Paulus Manutius

Paulus Manutius (Italian: Paolo Manuzio; 1512–1574) was a Venetian printer with a humanist education, the third son of the famous printer Aldus Manutius and his wife Maria Torresano.[1]

Paulus Manutius
Portret van Paolo Manuzio Pavlvs Manvtivs, Ald. F. (titel op object) Portretten van beroemde geleerden (serietitel) Imagines L. Doctorum Virorum (serietitel), RP-P-1909-1070.jpg
Born12 June 1512 Edit this on Wikidata
Venice Edit this on Wikidata
Died6 April 1574 Edit this on Wikidata (aged 61)
Rome Edit this on Wikidata
OccupationPublisher, typographer, Renaissance humanist Edit this on Wikidata
FamilyMarco Manuzio, Antonio Manuzio, Alda Manuzio Edit this on Wikidata
Manuzio Paolo.jpg
Logio Le epistole famig. di Cicerone
De gli elementi e di molti loro notabili effetti, 1557


As a young man, Paulus Manutius moved to Venice to get an education and was well received by his father's old friends Pietro Bembo, Ramberto, and Egnatio.[1] During Paulus' education his grandfather, Andrea Torresani and two uncles, Frederick and Francesco, carried on the Aldine Press. Andrea Torresani died in October 1528 which brought disputes between Paulus and his uncles that halted the work of the press for four years. In 1533 Paulus assumed direction of his father's business. In that first year alone, the press issued eleven titles. From 1536 to 1539, Paulus was involved in a lawsuit against his uncles in an effort to reclaim his father's italic type. In 1539, Paulus won.[2]

Paulus was a passionate Ciceronian, and perhaps his chief contributions to scholarship are the corrected editions of Cicero's letters and orations (Epistolae ad familiares in 1540, Epistolae ad Atticum and Epistolae ad Marcum Iunium Brutum et ad Quintum Ciceronem fratrem in 1547), his own epistles in a Ciceronian style, and his Latin version of Demosthenes' Philippics (Demosthenis orationes quattuor contra Philippum, 1549). Throughout his life he combined the occupations of a scholar and a printer. As a scholar he is remembered for four elegant Latin treatises on Roman antiquities. His correct editions of the classics, printed in a splendid style, were highly esteemed, yet sales did not always support such productions; in 1556 he received for a time external support from the Venetian Academy founded by Federigo Badoaro. But Badoaro failed disgracefully in 1559, and the academy was extinct in 1562.[2]: 205 

Meanwhile, Paulus had established his brother, Antonio in a printing office and book shop at Bologna. Antonio died in 1559, having been a source of trouble and expense to Paulus during the last four years of his life. Other pecuniary embarrassments arose from a contract for supplying fish to Venice, into which Paulus had somewhat strangely entered with the government.[citation needed]

In RomeEdit

In 1561, Pope Pius IV invited him to Rome, offering him a yearly stipend of 500 ducats, and undertaking to establish and maintain his press there. The profits on publications were to be divided between Paulus Manuzio and the Papal Treasury. Paulus accepted the invitation, and spent the larger portion of his time, under three pontiffs, with varying fortunes, in the city of Rome. The Vatican was eager to make effective use of the press to counter the growing influence of Protestant publications from beyond the Alps and his Roman editions for the Stamperia del Popolo Romano were mostly Latin works of theology and Biblical or patristic literature. They included Reginald Pole's De Concilio and Reformatio Angliae (both 1562) and official publications from the Council of Trent such as the Canones et decreta (1564) the Index Librorum Prohibitorum (1564), the Catechismus (1566), and the Breviarium Romanum (1568). Ill-health, the commercial interests he had left behind at Venice, and the lack of interest shown by Pope Pius V, left Paulus ready to travel back to Venice in 1570, having spent nine years in Rome.[3]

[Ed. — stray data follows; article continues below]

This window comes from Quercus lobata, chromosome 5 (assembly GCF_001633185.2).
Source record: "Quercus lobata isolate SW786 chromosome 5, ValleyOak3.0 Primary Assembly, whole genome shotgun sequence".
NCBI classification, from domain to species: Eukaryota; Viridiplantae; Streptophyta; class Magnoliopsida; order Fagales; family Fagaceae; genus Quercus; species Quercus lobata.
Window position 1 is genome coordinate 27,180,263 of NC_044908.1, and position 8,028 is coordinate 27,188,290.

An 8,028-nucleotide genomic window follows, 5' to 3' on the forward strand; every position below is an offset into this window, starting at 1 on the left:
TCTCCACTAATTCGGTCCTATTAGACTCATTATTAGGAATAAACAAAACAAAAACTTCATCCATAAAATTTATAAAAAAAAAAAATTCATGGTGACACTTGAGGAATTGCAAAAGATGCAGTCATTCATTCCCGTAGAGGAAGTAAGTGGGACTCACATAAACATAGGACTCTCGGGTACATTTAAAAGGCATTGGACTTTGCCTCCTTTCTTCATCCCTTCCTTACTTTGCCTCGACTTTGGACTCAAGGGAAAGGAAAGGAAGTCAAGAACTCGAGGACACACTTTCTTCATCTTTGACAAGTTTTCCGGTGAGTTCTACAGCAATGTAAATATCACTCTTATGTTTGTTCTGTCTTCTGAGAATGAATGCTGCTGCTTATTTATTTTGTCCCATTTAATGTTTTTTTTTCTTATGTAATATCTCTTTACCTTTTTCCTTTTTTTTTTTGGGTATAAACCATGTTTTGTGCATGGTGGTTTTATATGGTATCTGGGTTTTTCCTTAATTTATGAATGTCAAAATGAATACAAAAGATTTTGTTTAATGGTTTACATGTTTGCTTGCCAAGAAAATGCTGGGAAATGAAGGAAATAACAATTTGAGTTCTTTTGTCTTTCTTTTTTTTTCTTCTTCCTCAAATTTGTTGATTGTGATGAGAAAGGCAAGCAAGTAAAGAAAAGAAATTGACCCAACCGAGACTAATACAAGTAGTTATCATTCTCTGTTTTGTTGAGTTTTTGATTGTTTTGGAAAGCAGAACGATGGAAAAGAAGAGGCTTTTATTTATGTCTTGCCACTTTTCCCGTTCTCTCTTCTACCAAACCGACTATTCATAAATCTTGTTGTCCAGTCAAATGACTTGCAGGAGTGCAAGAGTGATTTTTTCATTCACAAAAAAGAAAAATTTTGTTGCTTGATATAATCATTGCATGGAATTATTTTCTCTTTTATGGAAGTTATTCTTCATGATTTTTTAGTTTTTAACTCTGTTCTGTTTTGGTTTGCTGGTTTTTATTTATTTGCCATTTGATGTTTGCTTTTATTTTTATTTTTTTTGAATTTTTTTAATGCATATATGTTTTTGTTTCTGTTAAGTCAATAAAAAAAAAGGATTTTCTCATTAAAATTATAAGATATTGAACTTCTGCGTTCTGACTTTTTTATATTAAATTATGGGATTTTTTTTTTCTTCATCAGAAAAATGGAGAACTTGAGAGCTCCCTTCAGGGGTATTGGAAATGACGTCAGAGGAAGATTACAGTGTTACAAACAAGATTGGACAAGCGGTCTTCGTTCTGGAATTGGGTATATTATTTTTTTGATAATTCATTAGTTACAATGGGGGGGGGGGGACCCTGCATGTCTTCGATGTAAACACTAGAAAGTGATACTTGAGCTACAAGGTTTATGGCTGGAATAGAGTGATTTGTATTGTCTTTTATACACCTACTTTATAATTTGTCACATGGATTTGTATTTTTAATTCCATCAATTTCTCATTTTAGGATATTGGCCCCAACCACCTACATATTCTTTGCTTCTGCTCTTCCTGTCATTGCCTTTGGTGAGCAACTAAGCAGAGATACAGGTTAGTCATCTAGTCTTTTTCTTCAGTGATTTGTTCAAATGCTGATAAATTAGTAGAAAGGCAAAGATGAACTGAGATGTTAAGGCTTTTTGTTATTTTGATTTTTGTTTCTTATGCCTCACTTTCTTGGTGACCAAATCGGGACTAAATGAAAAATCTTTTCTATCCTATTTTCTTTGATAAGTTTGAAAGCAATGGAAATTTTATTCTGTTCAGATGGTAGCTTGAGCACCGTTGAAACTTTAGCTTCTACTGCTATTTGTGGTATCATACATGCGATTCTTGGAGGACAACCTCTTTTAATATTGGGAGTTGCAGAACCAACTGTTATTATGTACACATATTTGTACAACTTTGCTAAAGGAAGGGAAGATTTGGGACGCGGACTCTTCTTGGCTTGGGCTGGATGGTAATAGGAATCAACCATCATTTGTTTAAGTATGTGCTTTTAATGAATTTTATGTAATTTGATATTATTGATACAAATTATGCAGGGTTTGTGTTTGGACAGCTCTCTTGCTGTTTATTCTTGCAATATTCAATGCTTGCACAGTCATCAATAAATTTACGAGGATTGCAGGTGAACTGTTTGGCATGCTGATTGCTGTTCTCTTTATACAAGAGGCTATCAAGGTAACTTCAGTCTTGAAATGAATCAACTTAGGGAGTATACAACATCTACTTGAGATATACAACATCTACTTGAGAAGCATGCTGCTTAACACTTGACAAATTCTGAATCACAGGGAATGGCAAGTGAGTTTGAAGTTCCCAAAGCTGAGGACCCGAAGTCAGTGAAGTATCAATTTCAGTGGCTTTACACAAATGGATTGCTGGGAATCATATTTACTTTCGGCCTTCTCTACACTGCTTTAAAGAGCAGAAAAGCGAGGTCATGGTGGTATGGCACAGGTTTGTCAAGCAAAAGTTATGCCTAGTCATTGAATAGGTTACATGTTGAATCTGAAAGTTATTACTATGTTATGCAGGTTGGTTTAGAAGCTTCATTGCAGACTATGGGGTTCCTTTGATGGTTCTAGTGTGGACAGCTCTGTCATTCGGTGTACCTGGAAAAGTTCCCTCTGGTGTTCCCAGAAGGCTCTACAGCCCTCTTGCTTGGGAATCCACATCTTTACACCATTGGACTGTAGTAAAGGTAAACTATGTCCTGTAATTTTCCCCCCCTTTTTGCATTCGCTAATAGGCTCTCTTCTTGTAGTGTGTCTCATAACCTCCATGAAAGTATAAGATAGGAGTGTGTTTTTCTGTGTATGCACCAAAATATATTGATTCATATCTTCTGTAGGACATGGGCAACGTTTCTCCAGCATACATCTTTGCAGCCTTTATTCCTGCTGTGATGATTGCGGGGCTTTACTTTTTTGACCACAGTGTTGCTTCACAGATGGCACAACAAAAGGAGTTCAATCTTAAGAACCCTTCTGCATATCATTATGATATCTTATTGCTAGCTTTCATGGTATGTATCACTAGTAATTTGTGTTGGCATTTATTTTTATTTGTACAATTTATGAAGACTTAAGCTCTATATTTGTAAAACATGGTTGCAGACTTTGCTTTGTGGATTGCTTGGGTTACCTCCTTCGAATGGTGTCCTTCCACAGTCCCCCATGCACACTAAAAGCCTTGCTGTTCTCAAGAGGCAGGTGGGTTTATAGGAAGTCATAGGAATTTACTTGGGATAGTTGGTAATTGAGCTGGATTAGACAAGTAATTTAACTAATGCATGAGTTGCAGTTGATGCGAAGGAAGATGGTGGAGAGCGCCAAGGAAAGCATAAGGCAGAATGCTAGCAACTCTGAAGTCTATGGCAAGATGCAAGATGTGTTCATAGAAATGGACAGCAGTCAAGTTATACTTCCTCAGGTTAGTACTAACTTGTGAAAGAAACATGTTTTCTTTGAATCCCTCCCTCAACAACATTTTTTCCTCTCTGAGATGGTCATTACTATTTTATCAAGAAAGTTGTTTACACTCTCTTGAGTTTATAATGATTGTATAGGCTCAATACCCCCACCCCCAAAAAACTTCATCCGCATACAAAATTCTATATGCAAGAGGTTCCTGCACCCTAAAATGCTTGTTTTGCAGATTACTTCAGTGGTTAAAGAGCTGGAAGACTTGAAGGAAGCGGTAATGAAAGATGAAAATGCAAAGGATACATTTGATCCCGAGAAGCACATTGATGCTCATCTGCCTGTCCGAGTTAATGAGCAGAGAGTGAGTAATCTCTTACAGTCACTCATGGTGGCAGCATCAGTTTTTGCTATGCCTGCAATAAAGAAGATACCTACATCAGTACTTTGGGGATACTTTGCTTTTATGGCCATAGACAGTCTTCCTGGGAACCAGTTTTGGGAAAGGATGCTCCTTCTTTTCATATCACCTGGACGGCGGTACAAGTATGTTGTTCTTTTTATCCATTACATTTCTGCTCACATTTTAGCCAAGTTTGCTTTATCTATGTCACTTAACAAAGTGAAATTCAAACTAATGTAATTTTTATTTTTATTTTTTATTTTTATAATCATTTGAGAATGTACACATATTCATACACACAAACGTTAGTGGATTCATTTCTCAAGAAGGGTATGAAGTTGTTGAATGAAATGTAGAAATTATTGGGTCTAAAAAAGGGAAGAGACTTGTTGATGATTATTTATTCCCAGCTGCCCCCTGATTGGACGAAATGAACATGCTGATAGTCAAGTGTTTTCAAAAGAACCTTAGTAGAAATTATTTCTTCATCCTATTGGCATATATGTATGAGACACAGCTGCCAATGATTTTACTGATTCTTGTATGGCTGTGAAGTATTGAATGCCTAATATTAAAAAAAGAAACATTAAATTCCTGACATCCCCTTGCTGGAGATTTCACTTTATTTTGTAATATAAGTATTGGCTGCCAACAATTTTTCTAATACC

Later years and deathEdit

On April 6, 1574, Paulus Manutius died at 61 and was buried at the Dominican Church of Rome.[1]

See alsoEdit


  • In epistolas Ciceronis ad Atticum, 1546.[4]
  • Commentarius in epistolas M. Tullii Ciceronis ad M. Junium Brutum, et ad Q. Ciceronem Fratrem, 1557.[4]
  • De gli elementi e di molti loro notabili effetti (in Italian). Venezia: Paolo Manuzio. 1557.
  • Ciceronis in M. Antonium, 1572.[4]
  • In Ciceronis orationem pro Archia poeta commentarius, 1572.[4]


  1. ^ a b c Goldsmid, Edmund (1887). Bibliotheca Curiosa: A Bibliographical Sketch of the Aldine Press at Venice. 3 Volumes. Edinburgh: Printed Privately.
  2. ^ a b G. Scott Clemons & H. George Fletcher (2015). Aldus Manutius: A Legacy More Lasting than Bronze. New York, New York: The Grolier Club of the City of New York. ISBN 978-1-60583-061-2.
  3. ^ Paul J. Angerhofer, Mary Ann Addy Maxwell, Robert L. Maxwell (1995). IN AEDIBVS ALDI: The Legacy of Aldus Manutius and His Press. Brigham Young University, Provo, Utah: Friends of the Harold B. Lee Library. ISBN 0-8425-2329-4.{{cite book}}: CS1 maint: multiple names: authors list (link)
  4. ^ a b c d Lawrence D. Green, James J. Murphy (2006). Renaissance rhetoric short title catalogue, 1460-1700. James Jerome Murphy (2nd ed.). Aldershot, Hants, England: Ashgate. ISBN 0-7546-0509-4. OCLC 52092027.